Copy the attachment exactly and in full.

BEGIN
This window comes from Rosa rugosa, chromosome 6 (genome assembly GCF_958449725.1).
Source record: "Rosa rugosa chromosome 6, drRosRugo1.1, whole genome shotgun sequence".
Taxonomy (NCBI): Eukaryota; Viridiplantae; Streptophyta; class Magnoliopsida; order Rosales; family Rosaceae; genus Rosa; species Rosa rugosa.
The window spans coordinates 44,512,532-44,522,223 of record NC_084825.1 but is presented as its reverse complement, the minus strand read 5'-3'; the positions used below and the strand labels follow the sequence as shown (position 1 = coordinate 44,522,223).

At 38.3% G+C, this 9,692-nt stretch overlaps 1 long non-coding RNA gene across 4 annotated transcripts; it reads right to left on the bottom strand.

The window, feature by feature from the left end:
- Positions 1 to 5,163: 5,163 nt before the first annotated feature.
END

This window comes from Rosa rugosa, chromosome 6 (genome assembly GCF_958449725.1).
Source record: "Rosa rugosa chromosome 6, drRosRugo1.1, whole genome shotgun sequence".
Taxonomy (NCBI): Eukaryota; Viridiplantae; Streptophyta; class Magnoliopsida; order Rosales; family Rosaceae; genus Rosa; species Rosa rugosa.
The window spans coordinates 44,512,532-44,522,223 of record NC_084825.1 but is presented as its reverse complement, the minus strand read 5'-3'; the positions used below and the strand labels follow the sequence as shown (position 1 = coordinate 44,522,223).

At 38.3% G+C, this 9,692-nt stretch overlaps 1 long non-coding RNA gene across 4 annotated transcripts; it reads right to left on the bottom strand.

The window, feature by feature from the left end:
- Positions 1 to 5,163: 5,163 nt before the first annotated feature.